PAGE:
What if your monthly mortgage payment is suddenly unaffordable? It is a scary scenario, but there are some possible strategies to keep your home.
We know the scenario: Maybe your spouse lost a job, dropping your household income. Maybe your hours at work have been cut. Or maybe your own job has disappeared. Whatever the financial emergency, your monthly mortgage payment has become unaffordable.
What can you do if you want to keep your house? There are steps you can take to relieve your burden. But be warned: Most of them involved a sacrifice on your part.
"Being faced with the threat of losing your home can force you to make some real serious financial decisions," said Kyle Winkfield, president and chief executive officer of the Winkfield Group, a financial planning firm in Rockville, Maryland. "There are few things that can keep you as focused on how you are spending your money."
Here are four possible strategies to keep your home when that mortgage payment becomes too much of a financial burden.
1. Bring in a Tenant
Rent a room and reduce your expenses. Do you have an extra room in your home? Maybe you have a finished basement that you rarely use. Depending on your municipality's regulations, you might be able to rent out that room. If you're fortunate, that extra income can be enough to help you cover your mortgage payment.
Be sure to check with your local government first. You don't want to violate any local ordinances by renting out that extra room on the third floor of your home.
If renting a room isn't an option, look carefully at your monthly expenses. Is there anything you can cut to provide some extra dollars for your mortgage payment? You might consider eliminating cable TV subscriptions or gym memberships. Maybe you can cut out restaurant meals and trips to the local movie theater.
"Taking a hard look at your budget might be more productive than you think," Winkfield said. "Depending on how much of a burden that mortgage payment is, you might save enough each month to be able to keep your home until you can somehow boost your income."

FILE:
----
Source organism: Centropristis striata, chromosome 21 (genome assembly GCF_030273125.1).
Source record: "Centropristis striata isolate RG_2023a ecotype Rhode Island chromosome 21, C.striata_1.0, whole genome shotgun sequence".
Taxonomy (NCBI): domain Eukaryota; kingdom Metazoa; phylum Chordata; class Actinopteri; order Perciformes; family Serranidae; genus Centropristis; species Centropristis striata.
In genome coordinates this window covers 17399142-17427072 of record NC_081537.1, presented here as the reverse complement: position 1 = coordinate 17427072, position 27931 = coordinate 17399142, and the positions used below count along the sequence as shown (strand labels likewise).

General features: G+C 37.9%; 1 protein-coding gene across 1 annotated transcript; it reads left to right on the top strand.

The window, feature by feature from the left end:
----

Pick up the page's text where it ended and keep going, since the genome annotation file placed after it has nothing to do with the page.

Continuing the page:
2. Find Part-Time Work
This isn't always ideal, but maybe you can find a second part-time job to bring in enough extra income to help reduce the burden of your monthly mortgage payment.
You don't want to spend all of your time at work, and holding down two jobs can be stressful. But so can losing your home to foreclosure. If a second job can help you cobble together enough income to cover your mortgage each month, sign up, and hold that part-time job until you can overcome whatever financial crisis damaged your household budget.
3. Modify Your Mortgage
As soon as you notice that you are struggling to pay your mortgage, call your lender. This can be embarrassing, but it's a necessary step. Ask for help. Ask for a loan modification.
In a loan modification, your lender can take several steps to reduce the size of your monthly mortgage payment. It can decrease your loan's interest rate, forgive a portion of your principal balance, or extend the term — the number of years you have to pay back your loan — of your mortgage. All of these steps will result in a lower mortgage payment.
Be warned, though, that your lender doesn't have to accept your request for a loan modification. You must first offer proof that you have suffered a financial hardship. This can be in the form of bank account statements showing a drop in available funds, paycheck stubs showing that your monthly income has plummeted, or medical bills showing how much you owe because of a recent illness and injury.
You must also have the right household income. This can be tricky. Winkfield says that if you earn too much money each month, your lender will deny your modification request because it thinks that you make enough to pay your mortgage. But if you make too little money, your bank will deny your modification request because even after it modifies your loan, you still won't have enough funds to cover your monthly payment.
Finding that sweet spot in the middle? That's no easy task.
4. Declare Chapter 13 Bankruptcy
You might be able to keep your home by declaring Chapter 13 bankruptcy protection. But Winkfield says that this should be a last resort. Declaring bankruptcy can hurt your credit score by more than 100 points. And a Chapter 13 bankruptcy filing sits on your credit report for seven years, making it a challenge to qualify for a new mortgage loan or any form of credit.
"This should only be used if you have absolutely no other option," Winkfield said.
In a Chapter 13 bankruptcy, a bankruptcy judge drafts a payment plan that allows you to pay back your creditors on a schedule that you can afford. This plan will include more affordable payments to your mortgage lender each month. You'll also get to keep your home.
You might also file for Chapter 7 bankruptcy, in which some or all of your debts are permanently wiped out. But this form of bankruptcy protection comes at a steeper price. First, it remains on your credit report for 10 years. Secondly, you might have to sell your home, and other assets, anyway as part of your bankruptcy agreement.
Being unable to cover your mortgage is stressful. But being proactive and budgeting creatively can maximize your chances of keeping your home.